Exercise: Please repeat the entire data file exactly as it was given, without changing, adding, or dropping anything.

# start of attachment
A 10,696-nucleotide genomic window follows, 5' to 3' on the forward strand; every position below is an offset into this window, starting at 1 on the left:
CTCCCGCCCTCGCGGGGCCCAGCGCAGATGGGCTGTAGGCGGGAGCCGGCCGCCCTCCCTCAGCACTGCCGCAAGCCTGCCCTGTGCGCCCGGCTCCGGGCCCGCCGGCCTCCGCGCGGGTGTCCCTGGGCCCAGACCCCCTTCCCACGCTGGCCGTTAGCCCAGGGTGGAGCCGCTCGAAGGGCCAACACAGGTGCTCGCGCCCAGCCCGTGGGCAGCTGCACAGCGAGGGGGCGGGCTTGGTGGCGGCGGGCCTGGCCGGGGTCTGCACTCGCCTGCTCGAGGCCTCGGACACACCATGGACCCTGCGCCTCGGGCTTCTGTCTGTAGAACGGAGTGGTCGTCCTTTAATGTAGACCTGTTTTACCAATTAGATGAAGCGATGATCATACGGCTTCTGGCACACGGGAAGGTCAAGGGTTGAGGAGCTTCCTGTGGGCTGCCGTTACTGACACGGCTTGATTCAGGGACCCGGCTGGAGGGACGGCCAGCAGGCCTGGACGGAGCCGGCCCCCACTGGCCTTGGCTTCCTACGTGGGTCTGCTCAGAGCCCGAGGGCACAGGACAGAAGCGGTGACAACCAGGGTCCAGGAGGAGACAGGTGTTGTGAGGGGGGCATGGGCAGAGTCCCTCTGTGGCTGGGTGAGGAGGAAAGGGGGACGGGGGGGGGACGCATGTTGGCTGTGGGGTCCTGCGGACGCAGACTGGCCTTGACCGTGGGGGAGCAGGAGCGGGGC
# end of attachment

A 10,696-nucleotide genomic window follows, 5' to 3' on the forward strand; every position below is an offset into this window, starting at 1 on the left:
CTCCCGCCCTCGCGGGGCCCAGCGCAGATGGGCTGTAGGCGGGAGCCGGCCGCCCTCCCTCAGCACTGCCGCAAGCCTGCCCTGTGCGCCCGGCTCCGGGCCCGCCGGCCTCCGCGCGGGTGTCCCTGGGCCCAGACCCCCTTCCCACGCTGGCCGTTAGCCCAGGGTGGAGCCGCTCGAAGGGCCAACACAGGTGCTCGCGCCCAGCCCGTGGGCAGCTGCACAGCGAGGGGGCGGGCTTGGTGGCGGCGGGCCTGGCCGGGGTCTGCACTCGCCTGCTCGAGGCCTCGGACACACCATGGACCCTGCGCCTCGGGCTTCTGTCTGTAGAACGGAGTGGTCGTCCTTTAATGTAGACCTGTTTTACCAATTAGATGAAGCGATGATCATACGGCTTCTGGCACACGGGAAGGTCAAGGGTTGAGGAGCTTCCTGTGGGCTGCCGTTACTGACACGGCTTGATTCAGGGACCCGGCTGGAGGGACGGCCAGCAGGCCTGGACGGAGCCGGCCCCCACTGGCCTTGGCTTCCTACGTGGGTCTGCTCAGAGCCCGAGGGCACAGGACAGAAGCGGTGACAACCAGGGTCCAGGAGGAGACAGGTGTTGTGAGGGGGGCATGGGCAGAGTCCCTCTGTGGCTGGGTGAGGAGGAAAGGGGGACGGGGGGGGGACGCATGTTGGCTGTGGGGTCCTGCGGACGCAGACTGGCCTTGACCGTGGGGGAGCAGGAGCGGGGC